Aid groups and the Afghan government are fretting over Pakistan’s threats to kick out some 2.5 million refugees and undocumented Afghans. We recently reported from the Spin Boldak border crossing between Afghanistan and Pakistan, where many returnees are entering the country only to find that their homes are behind active front lines and unreachable. Not a lot has been said about many more Afghans who are streaming in from Afghanistan’s neighbour to the west: Iran. Under the radar, 300,000 Afghans have returned home from Iran this year (aid groups estimate total returnees from Pakistan this year at around 15,000). Why so many from Iran? A faltering economy is one problem – Iran’s currency has plummeted by 30 percent over the last year. Aid agencies say returnees from Iran include many vulnerable people: unaccompanied children, single women, and those suddenly deported by Iranian authorities. Yet few humanitarian groups are working at the border crossing in Afghanistan’s Nimroz Province through which most returnees from Iran pass. While aid agencies offer food, medical help, and transportation to the majority of people driven out of Pakistan, barely five percent of returnees from Iran get any assistance at all.
To improve the aid sector, think like Starbucks
May 2018 marked two years since the UN held its first-ever World Humanitarian Summit, meant to re-shape the way aid is delivered to millions of people around the world. Now that the dust has settled, and despite many pledges and high-level agreements, the international humanitarian response system is not radically different than it was before this three-year, multi-million-dollar process. Partly as a reaction to that lack of substantial progress, in 2017 the Overseas Development Institute convened a group of humanitarian aid workers, researchers, independent observers, and others generally described as “rebels and misfits” – including IRIN’s director – to try some outside the box thinking. Applying the same, human-centered methodology Starbucks uses to improve its customer experience, the group’s members spent six months employing “design thinking” to re-imagine a humanitarian system that works better for its end users. They came up with – and in some cases prototyped – ideas as far-reaching as abolishing UN agency mandates and as simple as creating community-led response funds (read the full re-cap of the process and its outcomes here). Intrigued? A podcast series puts those ideas up against some scrutiny, and researcher Christina Bennett’s commentary for IRIN offers a practical three-step reform guide.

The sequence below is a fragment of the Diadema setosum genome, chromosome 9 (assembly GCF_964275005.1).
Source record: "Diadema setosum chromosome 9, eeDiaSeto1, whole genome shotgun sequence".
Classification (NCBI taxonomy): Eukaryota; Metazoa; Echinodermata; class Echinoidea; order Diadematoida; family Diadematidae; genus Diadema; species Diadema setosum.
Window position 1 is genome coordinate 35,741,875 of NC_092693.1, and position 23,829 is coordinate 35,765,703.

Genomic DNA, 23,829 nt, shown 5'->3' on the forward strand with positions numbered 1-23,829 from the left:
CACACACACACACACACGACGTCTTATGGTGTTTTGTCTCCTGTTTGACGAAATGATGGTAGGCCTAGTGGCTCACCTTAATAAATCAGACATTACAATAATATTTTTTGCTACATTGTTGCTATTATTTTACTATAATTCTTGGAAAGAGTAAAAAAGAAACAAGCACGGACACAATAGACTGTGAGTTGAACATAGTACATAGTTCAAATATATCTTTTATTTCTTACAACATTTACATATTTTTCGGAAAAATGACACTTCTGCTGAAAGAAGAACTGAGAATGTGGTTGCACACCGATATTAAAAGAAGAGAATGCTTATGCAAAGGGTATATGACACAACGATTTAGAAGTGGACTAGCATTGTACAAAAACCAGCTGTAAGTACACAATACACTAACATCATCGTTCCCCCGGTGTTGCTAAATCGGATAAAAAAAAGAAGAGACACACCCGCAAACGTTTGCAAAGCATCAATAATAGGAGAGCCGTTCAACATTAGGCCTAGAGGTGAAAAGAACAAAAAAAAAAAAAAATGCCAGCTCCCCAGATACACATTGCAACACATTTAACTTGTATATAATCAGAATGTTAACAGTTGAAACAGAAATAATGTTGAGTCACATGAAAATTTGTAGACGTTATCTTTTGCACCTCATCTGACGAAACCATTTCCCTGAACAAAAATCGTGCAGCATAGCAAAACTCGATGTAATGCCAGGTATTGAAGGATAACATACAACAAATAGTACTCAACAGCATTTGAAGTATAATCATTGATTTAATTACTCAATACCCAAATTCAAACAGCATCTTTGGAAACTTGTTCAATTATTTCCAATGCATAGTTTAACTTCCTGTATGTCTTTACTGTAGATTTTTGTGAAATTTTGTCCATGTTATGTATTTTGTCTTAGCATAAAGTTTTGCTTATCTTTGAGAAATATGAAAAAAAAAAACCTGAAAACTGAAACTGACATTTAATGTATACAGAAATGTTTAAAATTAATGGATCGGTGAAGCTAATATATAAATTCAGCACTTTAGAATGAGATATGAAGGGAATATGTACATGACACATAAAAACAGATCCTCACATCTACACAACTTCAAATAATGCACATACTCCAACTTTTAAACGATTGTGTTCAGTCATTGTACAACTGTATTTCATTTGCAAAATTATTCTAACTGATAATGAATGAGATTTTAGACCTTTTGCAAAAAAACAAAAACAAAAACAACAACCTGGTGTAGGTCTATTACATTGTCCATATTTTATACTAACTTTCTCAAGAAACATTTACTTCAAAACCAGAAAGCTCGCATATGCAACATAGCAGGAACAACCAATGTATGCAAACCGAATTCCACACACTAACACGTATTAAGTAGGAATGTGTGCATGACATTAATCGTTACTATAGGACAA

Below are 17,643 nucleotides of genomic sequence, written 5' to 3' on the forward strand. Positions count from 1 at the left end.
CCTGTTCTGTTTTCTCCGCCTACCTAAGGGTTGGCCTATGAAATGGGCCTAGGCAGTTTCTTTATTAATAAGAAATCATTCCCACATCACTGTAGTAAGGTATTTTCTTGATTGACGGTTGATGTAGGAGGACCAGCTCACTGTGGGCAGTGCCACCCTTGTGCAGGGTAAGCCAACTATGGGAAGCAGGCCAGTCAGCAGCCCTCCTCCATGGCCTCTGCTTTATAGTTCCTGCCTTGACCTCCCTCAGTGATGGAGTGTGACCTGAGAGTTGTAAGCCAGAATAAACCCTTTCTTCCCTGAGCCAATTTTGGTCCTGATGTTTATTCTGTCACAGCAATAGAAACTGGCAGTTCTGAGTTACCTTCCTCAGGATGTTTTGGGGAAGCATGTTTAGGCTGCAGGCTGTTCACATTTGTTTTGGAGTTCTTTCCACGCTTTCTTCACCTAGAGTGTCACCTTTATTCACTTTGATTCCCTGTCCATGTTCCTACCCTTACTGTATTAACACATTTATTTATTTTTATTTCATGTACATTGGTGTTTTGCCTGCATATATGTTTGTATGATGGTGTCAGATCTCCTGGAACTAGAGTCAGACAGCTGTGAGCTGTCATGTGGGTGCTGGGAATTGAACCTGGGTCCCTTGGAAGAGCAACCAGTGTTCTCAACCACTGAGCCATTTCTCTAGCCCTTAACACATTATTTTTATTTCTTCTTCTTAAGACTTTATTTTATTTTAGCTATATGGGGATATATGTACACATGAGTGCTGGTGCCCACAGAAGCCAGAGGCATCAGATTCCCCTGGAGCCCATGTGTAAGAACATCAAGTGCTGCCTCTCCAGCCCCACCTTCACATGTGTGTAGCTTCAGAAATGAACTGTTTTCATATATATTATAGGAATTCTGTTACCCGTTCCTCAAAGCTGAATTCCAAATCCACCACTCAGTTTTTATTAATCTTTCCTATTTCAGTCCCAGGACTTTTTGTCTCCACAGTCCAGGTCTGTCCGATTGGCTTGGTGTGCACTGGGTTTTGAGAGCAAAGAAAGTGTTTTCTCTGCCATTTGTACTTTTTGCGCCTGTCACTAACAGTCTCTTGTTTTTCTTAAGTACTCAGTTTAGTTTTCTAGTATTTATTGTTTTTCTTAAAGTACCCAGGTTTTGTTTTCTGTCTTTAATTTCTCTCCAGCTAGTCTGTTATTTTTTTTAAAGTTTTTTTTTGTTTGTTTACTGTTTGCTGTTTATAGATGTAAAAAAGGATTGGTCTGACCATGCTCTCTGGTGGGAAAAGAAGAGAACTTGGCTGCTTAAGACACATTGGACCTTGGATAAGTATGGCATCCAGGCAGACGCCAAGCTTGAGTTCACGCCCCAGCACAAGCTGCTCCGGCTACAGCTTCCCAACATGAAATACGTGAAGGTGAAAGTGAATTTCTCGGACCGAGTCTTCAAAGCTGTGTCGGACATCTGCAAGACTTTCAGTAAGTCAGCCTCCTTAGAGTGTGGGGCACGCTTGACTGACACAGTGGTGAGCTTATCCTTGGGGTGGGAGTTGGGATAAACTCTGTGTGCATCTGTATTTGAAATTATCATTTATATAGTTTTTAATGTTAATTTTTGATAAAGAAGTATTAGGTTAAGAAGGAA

Meet another cheat sheet – on Pacific food security
Naturally, we can appreciate a handy cheat sheet here on the Cheat Sheet, so here’s one on food security in the perennially under-covered Pacific region. The “regional food security atlas”, produced by the Pacific Community and the World Food Programme, offers a swift overview on food challenges across a vast and diverse region hit by frequent natural disasters. Rapid urbanisation, a changing climate, and unpredictable disasters pose problems for food security across the Pacific Islands. In the last year alone, Pacific countries were hit by tropical cyclones, drought, and severe flooding – multiple times in some cases. In Papua New Guinea’s highlands region, there are worries over long-term food security after a February earthquake wiped out the home gardens that many relied on to feed their families. Aid groups estimate that more than 150,000 people will continue to need food assistance.